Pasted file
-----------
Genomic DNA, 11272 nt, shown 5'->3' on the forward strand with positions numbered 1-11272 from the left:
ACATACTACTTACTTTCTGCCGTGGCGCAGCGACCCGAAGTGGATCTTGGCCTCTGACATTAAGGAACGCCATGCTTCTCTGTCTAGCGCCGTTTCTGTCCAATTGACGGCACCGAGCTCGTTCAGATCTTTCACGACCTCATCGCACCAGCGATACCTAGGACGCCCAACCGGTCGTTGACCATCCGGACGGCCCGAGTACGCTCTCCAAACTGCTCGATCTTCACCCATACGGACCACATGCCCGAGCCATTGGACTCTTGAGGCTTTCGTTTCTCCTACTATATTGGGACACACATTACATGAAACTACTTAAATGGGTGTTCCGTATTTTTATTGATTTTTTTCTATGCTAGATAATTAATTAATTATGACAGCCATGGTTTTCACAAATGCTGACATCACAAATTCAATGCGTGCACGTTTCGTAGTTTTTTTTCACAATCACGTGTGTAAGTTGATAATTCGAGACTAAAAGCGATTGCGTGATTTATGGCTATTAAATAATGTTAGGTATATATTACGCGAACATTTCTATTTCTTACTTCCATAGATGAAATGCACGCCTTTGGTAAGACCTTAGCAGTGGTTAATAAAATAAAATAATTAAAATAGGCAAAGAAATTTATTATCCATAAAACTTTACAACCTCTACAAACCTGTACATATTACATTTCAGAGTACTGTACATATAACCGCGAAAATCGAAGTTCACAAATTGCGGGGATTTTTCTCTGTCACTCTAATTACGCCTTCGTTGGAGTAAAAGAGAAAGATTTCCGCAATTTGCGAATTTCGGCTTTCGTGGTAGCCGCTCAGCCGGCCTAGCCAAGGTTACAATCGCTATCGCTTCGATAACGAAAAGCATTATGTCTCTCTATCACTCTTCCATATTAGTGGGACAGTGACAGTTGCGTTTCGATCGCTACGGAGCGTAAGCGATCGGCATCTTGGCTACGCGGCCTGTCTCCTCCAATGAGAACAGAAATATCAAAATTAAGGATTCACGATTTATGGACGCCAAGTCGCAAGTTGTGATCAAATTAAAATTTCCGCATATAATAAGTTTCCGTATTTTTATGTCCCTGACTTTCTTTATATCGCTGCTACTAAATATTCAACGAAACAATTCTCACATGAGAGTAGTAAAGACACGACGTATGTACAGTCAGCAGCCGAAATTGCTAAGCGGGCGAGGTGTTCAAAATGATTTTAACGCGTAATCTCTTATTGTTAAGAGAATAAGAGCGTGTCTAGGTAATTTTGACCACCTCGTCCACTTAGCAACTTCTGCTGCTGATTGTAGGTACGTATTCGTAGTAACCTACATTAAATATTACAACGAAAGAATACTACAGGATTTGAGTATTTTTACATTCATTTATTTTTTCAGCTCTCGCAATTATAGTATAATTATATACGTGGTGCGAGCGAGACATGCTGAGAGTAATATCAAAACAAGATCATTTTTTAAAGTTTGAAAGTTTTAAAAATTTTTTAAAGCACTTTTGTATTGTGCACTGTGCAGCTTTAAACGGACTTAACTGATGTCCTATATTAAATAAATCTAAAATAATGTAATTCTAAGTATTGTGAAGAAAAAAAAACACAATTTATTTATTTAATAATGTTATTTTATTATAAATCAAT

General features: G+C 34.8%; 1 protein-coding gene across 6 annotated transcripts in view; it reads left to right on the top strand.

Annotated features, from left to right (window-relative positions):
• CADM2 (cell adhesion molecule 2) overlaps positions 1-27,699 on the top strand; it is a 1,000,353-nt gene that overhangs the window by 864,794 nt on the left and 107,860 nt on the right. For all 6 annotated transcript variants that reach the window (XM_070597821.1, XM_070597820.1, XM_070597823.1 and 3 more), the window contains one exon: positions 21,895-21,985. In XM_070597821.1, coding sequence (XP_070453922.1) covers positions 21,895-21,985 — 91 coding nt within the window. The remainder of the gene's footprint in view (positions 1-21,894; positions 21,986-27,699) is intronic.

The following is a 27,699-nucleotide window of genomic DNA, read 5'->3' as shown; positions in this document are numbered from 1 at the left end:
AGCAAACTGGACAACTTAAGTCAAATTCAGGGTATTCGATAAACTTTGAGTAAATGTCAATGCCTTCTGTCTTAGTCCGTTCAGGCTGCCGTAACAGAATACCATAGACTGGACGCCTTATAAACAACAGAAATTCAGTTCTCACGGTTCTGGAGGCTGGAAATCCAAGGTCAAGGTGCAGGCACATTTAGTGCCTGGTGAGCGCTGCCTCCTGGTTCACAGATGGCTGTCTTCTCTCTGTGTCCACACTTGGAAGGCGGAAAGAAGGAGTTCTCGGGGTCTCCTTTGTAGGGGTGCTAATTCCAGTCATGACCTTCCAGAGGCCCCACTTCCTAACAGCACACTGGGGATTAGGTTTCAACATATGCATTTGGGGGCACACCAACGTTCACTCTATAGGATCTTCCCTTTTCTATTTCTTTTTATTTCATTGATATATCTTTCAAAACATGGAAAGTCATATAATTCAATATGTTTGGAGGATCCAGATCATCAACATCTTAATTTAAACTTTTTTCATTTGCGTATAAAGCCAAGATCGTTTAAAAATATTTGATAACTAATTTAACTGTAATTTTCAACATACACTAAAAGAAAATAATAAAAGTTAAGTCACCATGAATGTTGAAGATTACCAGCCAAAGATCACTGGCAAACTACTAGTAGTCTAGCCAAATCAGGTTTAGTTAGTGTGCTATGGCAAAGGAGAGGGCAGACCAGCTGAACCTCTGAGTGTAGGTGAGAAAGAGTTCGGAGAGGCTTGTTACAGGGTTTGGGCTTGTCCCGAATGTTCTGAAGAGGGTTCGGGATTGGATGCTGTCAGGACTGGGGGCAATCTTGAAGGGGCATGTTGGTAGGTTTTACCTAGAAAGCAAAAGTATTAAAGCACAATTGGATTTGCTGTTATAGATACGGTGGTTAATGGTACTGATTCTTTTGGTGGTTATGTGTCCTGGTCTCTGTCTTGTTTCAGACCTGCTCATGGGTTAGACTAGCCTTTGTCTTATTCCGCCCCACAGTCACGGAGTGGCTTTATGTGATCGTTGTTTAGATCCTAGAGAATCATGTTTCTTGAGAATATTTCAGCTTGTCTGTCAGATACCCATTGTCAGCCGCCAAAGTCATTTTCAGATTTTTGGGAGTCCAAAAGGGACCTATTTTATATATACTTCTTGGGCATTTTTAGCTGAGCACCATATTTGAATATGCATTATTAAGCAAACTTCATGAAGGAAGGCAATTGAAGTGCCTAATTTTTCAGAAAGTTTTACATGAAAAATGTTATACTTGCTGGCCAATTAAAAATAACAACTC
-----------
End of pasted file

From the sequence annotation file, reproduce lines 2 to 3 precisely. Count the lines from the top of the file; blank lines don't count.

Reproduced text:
ACATACTACTTACTTTCTGCCGTGGCGCAGCGACCCGAAGTGGATCTTGGCCTCTGACATTAAGGAACGCCATGCTTCTCTGTCTAGCGCCGTTTCTGTCCAATTGACGGCACCGAGCTCGTTCAGATCTTTCACGACCTCATCGCACCAGCGATACCTAGGACGCCCAACCGGTCGTTGACCATCCGGACGGCCCGAGTACGCTCTCCAAACTGCTCGATCTTCACCCATACGGACCACATGCCCGAGCCATTGGACTCTTGAGGCTTTCGTTTCTCCTACTATATTGGGACACACATTACATGAAACTACTTAAATGGGTGTTCCGTATTTTTATTGATTTTTTTCTATGCTAGATAATTAATTAATTATGACAGCCATGGTTTTCACAAATGCTGACATCACAAATTCAATGCGTGCACGTTTCGTAGTTTTTTTTCACAATCACGTGTGTAAGTTGATAATTCGAGACTAAAAGCGATTGCGTGATTTATGGCTATTAAATAATGTTAGGTATATATTACGCGAACATTTCTATTTCTTACTTCCATAGATGAAATGCACGCCTTTGGTAAGACCTTAGCAGTGGTTAATAAAATAAAATAATTAAAATAGGCAAAGAAATTTATTATCCATAAAACTTTACAACCTCTACAAACCTGTACATATTACATTTCAGAGTACTGTACATATAACCGCGAAAATCGAAGTTCACAAATTGCGGGGATTTTTCTCTGTCACTCTAATTACGCCTTCGTTGGAGTAAAAGAGAAAGATTTCCGCAATTTGCGAATTTCGGCTTTCGTGGTAGCCGCTCAGCCGGCCTAGCCAAGGTTACAATCGCTATCGCTTCGATAACGAAAAGCATTATGTCTCTCTATCACTCTTCCATATTAGTGGGACAGTGACAGTTGCGTTTCGATCGCTACGGAGCGTAAGCGATCGGCATCTTGGCTACGCGGCCTGTCTCCTCCAATGAGAACAGAAATATCAAAATTAAGGATTCACGATTTATGGACGCCAAGTCGCAAGTTGTGATCAAATTAAAATTTCCGCATATAATAAGTTTCCGTATTTTTATGTCCCTGACTTTCTTTATATCGCTGCTACTAAATATTCAACGAAACAATTCTCACATGAGAGTAGTAAAGACACGACGTATGTACAGTCAGCAGCCGAAATTGCTAAGCGGGCGAGGTGTTCAAAATGATTTTAACGCGTAATCTCTTATTGTTAAGAGAATAAGAGCGTGTCTAGGTAATTTTGACCACCTCGTCCACTTAGCAACTTCTGCTGCTGATTGTAGGTACGTATTCGTAGTAACCTACATTAAATATTACAACGAAAGAATACTACAGGATTTGAGTATTTTTACATTCATTTATTTTTTCAGCTCTCGCAATTATAGTATAATTATATACGTGGTGCGAGCGAGACATGCTGAGAGTAATATCAAAACAAGATCATTTTTTAAAGTTTGAAAGTTTTAAAAATTTTTTAAAGCACTTTTGTATTGTGCACTGTGCAGCTTTAAACGGACTTAACTGATGTCCTATATTAAATAAATCTAAAATAATGTAATTCTAAGTATTGTGAAGAAAAAAAAACACAATTTATTTATTTAATAATGTTATTTTATTATAAATCAAT

General features: G+C 34.8%; 1 protein-coding gene across 6 annotated transcripts in view; it reads left to right on the top strand.